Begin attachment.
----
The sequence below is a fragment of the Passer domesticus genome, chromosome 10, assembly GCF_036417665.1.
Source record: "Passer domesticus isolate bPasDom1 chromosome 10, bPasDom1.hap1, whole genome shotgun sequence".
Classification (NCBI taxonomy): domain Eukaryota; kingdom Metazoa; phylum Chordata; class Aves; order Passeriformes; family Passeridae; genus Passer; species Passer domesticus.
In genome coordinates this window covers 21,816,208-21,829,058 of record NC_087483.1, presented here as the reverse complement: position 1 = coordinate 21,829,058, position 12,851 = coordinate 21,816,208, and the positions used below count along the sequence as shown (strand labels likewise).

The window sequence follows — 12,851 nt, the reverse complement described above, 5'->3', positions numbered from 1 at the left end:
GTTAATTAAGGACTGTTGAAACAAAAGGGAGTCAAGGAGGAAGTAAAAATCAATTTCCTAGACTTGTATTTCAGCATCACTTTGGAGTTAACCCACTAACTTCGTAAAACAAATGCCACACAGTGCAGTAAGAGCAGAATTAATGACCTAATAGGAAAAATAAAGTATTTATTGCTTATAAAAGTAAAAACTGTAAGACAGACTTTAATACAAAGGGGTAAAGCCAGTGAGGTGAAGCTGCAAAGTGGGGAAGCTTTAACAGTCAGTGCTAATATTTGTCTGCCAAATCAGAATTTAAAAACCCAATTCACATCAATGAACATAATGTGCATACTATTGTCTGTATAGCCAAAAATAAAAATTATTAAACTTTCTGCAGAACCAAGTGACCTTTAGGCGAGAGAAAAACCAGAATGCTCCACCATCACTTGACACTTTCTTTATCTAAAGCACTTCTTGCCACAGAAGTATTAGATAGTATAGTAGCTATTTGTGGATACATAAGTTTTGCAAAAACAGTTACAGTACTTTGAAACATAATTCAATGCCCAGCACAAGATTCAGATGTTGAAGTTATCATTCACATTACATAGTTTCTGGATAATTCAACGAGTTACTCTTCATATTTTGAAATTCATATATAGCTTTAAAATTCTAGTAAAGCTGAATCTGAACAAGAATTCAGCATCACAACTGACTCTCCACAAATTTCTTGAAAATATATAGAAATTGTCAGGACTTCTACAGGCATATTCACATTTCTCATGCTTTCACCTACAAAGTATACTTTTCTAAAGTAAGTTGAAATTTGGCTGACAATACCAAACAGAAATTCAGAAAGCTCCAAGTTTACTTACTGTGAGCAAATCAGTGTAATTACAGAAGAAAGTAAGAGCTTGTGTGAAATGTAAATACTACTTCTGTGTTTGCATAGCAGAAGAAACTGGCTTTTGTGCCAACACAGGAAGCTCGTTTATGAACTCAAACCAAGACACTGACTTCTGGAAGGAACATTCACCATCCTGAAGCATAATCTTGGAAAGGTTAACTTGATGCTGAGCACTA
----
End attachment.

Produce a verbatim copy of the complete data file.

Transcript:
The sequence below is a fragment of the Passer domesticus genome, chromosome 10, assembly GCF_036417665.1.
Source record: "Passer domesticus isolate bPasDom1 chromosome 10, bPasDom1.hap1, whole genome shotgun sequence".
Classification (NCBI taxonomy): domain Eukaryota; kingdom Metazoa; phylum Chordata; class Aves; order Passeriformes; family Passeridae; genus Passer; species Passer domesticus.
In genome coordinates this window covers 21,816,208-21,829,058 of record NC_087483.1, presented here as the reverse complement: position 1 = coordinate 21,829,058, position 12,851 = coordinate 21,816,208, and the positions used below count along the sequence as shown (strand labels likewise).

The window sequence follows — 12,851 nt, the reverse complement described above, 5'->3', positions numbered from 1 at the left end:
GTTAATTAAGGACTGTTGAAACAAAAGGGAGTCAAGGAGGAAGTAAAAATCAATTTCCTAGACTTGTATTTCAGCATCACTTTGGAGTTAACCCACTAACTTCGTAAAACAAATGCCACACAGTGCAGTAAGAGCAGAATTAATGACCTAATAGGAAAAATAAAGTATTTATTGCTTATAAAAGTAAAAACTGTAAGACAGACTTTAATACAAAGGGGTAAAGCCAGTGAGGTGAAGCTGCAAAGTGGGGAAGCTTTAACAGTCAGTGCTAATATTTGTCTGCCAAATCAGAATTTAAAAACCCAATTCACATCAATGAACATAATGTGCATACTATTGTCTGTATAGCCAAAAATAAAAATTATTAAACTTTCTGCAGAACCAAGTGACCTTTAGGCGAGAGAAAAACCAGAATGCTCCACCATCACTTGACACTTTCTTTATCTAAAGCACTTCTTGCCACAGAAGTATTAGATAGTATAGTAGCTATTTGTGGATACATAAGTTTTGCAAAAACAGTTACAGTACTTTGAAACATAATTCAATGCCCAGCACAAGATTCAGATGTTGAAGTTATCATTCACATTACATAGTTTCTGGATAATTCAACGAGTTACTCTTCATATTTTGAAATTCATATATAGCTTTAAAATTCTAGTAAAGCTGAATCTGAACAAGAATTCAGCATCACAACTGACTCTCCACAAATTTCTTGAAAATATATAGAAATTGTCAGGACTTCTACAGGCATATTCACATTTCTCATGCTTTCACCTACAAAGTATACTTTTCTAAAGTAAGTTGAAATTTGGCTGACAATACCAAACAGAAATTCAGAAAGCTCCAAGTTTACTTACTGTGAGCAAATCAGTGTAATTACAGAAGAAAGTAAGAGCTTGTGTGAAATGTAAATACTACTTCTGTGTTTGCATAGCAGAAGAAACTGGCTTTTGTGCCAACACAGGAAGCTCGTTTATGAACTCAAACCAAGACACTGACTTCTGGAAGGAACATTCACCATCCTGAAGCATAATCTTGGAAAGGTTAACTTGATGCTGAGCACTA